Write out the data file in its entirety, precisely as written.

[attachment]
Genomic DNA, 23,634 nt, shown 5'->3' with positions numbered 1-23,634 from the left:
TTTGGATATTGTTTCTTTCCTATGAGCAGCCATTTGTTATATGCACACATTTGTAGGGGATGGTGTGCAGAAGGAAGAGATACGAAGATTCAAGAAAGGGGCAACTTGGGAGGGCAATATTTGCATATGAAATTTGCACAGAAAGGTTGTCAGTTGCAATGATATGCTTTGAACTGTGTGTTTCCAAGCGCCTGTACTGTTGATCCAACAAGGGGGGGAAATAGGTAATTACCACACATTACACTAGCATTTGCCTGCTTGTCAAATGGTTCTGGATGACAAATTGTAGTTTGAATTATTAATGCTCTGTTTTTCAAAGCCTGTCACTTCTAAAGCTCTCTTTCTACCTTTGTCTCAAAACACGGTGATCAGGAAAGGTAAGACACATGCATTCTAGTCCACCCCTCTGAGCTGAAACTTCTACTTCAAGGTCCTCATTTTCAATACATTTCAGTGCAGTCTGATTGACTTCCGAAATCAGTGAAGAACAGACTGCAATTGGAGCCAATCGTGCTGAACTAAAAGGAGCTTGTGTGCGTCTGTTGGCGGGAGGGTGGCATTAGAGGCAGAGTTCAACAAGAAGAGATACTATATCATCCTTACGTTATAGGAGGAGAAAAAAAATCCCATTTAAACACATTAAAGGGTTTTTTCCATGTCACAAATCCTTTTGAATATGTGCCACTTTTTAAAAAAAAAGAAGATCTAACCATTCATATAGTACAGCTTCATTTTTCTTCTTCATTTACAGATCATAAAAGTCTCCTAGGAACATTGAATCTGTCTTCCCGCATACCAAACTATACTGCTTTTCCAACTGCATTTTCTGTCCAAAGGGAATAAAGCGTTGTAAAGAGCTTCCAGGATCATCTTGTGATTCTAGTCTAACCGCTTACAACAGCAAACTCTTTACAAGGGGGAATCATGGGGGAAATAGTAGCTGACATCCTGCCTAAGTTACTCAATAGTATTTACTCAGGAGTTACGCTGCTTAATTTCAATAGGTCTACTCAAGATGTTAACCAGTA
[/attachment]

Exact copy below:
Genomic DNA, 23,634 nt, shown 5'->3' with positions numbered 1-23,634 from the left:
TTTGGATATTGTTTCTTTCCTATGAGCAGCCATTTGTTATATGCACACATTTGTAGGGGATGGTGTGCAGAAGGAAGAGATACGAAGATTCAAGAAAGGGGCAACTTGGGAGGGCAATATTTGCATATGAAATTTGCACAGAAAGGTTGTCAGTTGCAATGATATGCTTTGAACTGTGTGTTTCCAAGCGCCTGTACTGTTGATCCAACAAGGGGGGGAAATAGGTAATTACCACACATTACACTAGCATTTGCCTGCTTGTCAAATGGTTCTGGATGACAAATTGTAGTTTGAATTATTAATGCTCTGTTTTTCAAAGCCTGTCACTTCTAAAGCTCTCTTTCTACCTTTGTCTCAAAACACGGTGATCAGGAAAGGTAAGACACATGCATTCTAGTCCACCCCTCTGAGCTGAAACTTCTACTTCAAGGTCCTCATTTTCAATACATTTCAGTGCAGTCTGATTGACTTCCGAAATCAGTGAAGAACAGACTGCAATTGGAGCCAATCGTGCTGAACTAAAAGGAGCTTGTGTGCGTCTGTTGGCGGGAGGGTGGCATTAGAGGCAGAGTTCAACAAGAAGAGATACTATATCATCCTTACGTTATAGGAGGAGAAAAAAAATCCCATTTAAACACATTAAAGGGTTTTTTCCATGTCACAAATCCTTTTGAATATGTGCCACTTTTTAAAAAAAAAGAAGATCTAACCATTCATATAGTACAGCTTCATTTTTCTTCTTCATTTACAGATCATAAAAGTCTCCTAGGAACATTGAATCTGTCTTCCCGCATACCAAACTATACTGCTTTTCCAACTGCATTTTCTGTCCAAAGGGAATAAAGCGTTGTAAAGAGCTTCCAGGATCATCTTGTGATTCTAGTCTAACCGCTTACAACAGCAAACTCTTTACAAGGGGGAATCATGGGGGAAATAGTAGCTGACATCCTGCCTAAGTTACTCAATAGTATTTACTCAGGAGTTACGCTGCTTAATTTCAATAGGTCTACTCAAGATGTTAACCAGTA